Hideo Yokoyama

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Hideo Yokoyama
Native name 横山 秀夫
Born 1957
Occupation Novelist
Nationality Japanese
Genre Mystery
Notable works Six Four
Notable awards Matsumoto Seicho Prize, Mystery Writers of Japan Award for Best Short Story, The Best Japanese Crime Fiction of the Year

Hideo Yokoyama (横山 秀夫, Yokoyama Hideo, born 1957) is a Japanese novelist.

Yokoyama specialized in mystery novels. He worked constantly during the first three days of 2003 and received a heart attack and subsequent hospitalization on the fourth.[1]

He repeated his Kono Mystery ga Sugoi! No. 1 ranking in 2013 with Six Four (64). and this novel is nominated for 2016 CWA International Dagger

He is known for his career as journalist for the Jomo Shimbun, the regional paper in Gunma.

Works in English translation[edit]

Plot synopsis
The action centres on the police headquarters in a region of Japan identified only as "Prefecture D". It follows a week in the life of a police superintendent named Mikami Yoshinobu, whose only daughter ran away a few months previously and has not been found. Formerly a detective, now reluctantly appointed as chief press officer, Mikami is caught up in two power struggles. One is with the local press committee, who are putting him and the police under pressure to reveal more information about current newsworthy cases. The other struggle is between the administrative department (where the press office is situated) and the criminal investigation department, where Mikami worked for most of his career. To achieve ascendancy, the leaders of the administrative department are trying to exploit a bungled case of kidnapping, involving the death of a seven year old girl 14 years previously, and still unsolved. (The case bears the code name "Six Four", since it occurred when the last emperor died, at the very beginning of his 64th year on the throne). The criminal investigation department in their turn are trying to thwart the administration through a campaign of concealment and obstructiveness. While seeking enough information from both sides in order to do his job of managing a hostile press, Mikami gradually uncovers troubling facts about the "Six Four" case. Increasingly, he becomes drawn into the role of detective within his own organisation, and aware of the potentially destructive effect of interdepartmental rivalries on the whole headquarters. He is also exposed to serious moral dilemmas about where his loyalties lie. At the climax of the novel, another kidnapping occurs with uncanny similarities to "Six Four". Although it is unclear at first whether this is a further abduction by the same perpetrator, a copycat crime or a hoax, its solution brings clarity about what really happened in "Six Four', and a sense that the factionalism that threatened to destroy the headquarters will now lessen. Although the book is intricate and challenging to read, with multiple interweaving plots and sub-plots, and a large cast of characters from the two departments and the press, Yokoyama manages his material tightly. There is a helpful diagram in the front flyleaf of the English edition, showing the different factions and their members, although it does not include many of the characters, including several retired officers who were part of the original investigation into "Six Four' and whom Mikami meets in the course of the book.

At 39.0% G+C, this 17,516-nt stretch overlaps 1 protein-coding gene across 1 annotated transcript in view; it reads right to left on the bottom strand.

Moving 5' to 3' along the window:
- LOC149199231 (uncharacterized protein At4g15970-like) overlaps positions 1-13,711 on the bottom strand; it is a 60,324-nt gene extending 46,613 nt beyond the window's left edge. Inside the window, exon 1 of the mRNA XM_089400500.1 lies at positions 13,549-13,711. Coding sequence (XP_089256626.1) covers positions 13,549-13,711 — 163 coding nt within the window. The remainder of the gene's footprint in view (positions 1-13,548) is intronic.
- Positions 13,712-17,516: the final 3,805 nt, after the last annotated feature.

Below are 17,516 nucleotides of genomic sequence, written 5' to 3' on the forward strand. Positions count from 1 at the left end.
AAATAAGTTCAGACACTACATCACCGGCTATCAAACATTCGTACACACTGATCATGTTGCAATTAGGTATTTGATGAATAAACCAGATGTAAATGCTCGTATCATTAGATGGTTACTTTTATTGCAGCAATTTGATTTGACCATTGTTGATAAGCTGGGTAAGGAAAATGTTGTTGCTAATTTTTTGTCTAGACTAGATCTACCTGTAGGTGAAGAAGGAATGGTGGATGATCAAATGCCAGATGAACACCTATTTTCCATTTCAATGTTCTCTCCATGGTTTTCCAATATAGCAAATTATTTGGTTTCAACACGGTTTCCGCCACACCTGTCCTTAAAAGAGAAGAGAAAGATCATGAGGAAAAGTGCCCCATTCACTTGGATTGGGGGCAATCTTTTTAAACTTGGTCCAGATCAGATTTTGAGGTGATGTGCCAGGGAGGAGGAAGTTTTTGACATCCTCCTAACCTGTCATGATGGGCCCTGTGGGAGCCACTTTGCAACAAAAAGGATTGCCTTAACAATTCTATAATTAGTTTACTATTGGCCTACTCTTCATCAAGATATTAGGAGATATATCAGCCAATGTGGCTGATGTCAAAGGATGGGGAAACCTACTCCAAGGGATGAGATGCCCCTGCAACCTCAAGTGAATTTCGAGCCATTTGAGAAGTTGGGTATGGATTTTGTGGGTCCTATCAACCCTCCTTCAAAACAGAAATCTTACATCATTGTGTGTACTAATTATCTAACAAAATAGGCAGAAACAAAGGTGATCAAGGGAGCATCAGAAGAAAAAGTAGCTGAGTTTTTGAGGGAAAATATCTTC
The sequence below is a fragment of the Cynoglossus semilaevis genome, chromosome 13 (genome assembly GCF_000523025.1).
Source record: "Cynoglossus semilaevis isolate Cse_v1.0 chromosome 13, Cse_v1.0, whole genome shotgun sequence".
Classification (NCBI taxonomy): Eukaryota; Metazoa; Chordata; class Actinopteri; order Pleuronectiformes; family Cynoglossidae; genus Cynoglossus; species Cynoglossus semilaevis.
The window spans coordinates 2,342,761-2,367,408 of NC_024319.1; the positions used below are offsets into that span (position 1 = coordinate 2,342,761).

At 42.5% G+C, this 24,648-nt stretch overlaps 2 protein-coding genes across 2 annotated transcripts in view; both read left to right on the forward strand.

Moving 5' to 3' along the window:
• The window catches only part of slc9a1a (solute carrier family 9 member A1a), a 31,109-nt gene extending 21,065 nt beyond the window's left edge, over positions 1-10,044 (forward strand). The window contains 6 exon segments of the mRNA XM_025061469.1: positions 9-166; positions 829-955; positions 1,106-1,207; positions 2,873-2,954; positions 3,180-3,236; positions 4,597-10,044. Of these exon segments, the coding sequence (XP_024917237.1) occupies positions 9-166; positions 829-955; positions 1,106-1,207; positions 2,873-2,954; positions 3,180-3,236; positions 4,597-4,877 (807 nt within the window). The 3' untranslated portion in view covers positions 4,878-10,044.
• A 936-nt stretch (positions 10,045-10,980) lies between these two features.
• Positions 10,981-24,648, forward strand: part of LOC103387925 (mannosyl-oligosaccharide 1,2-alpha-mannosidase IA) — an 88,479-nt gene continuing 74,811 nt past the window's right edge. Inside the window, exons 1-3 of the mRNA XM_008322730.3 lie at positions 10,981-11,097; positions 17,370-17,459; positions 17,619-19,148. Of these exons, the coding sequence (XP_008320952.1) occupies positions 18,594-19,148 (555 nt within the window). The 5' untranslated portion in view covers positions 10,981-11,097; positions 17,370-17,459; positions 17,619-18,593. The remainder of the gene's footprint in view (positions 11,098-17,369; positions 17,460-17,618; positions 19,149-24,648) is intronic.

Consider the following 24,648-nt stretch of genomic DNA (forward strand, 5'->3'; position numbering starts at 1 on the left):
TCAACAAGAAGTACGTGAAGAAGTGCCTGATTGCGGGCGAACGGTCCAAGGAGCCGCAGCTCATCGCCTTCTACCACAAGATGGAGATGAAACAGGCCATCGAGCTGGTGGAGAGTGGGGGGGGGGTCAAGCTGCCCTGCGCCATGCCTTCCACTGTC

Short story

Awards and nominations[edit]



  • Deguchi no Nai Umi (出口のない海), 1996
  • Han'ochi (半落ち), 2002
  • Kuraimāzu hai (Climber's High) (クライマーズ・ハイ), 2003
  • Rupan no Shōsoku (ルパンの消息), 2005
  • Shindo Zero (震度0), 2005
  • Rokuyon (64), 2012 (Six Four, Quercus, 2016)

Short story collections[edit]

  • Kage no Kisetsu (陰の季節), 1998
  • Dōki (動機), 2000
  • Kao (), 2002
  • Fukaoi (深追い), 2002
  • Shinsō (真相), 2003
  • Kagefumi (影踏み), 2003
  • Kanshugan (看守眼), 2004
  • Rinjō (臨場), 2004
  • Rinjō Special Book (臨場スペシャルブック), 2010

Film adaptations[edit]


  1. ^ "Affairs of the heart." Asia Africa Intelligence Wire. December 27, 2003. Retrieved on February 18, 2009.
  2. ^ J'Lit | Publications : Initial Response | Books from Japan (in English)

External links[edit]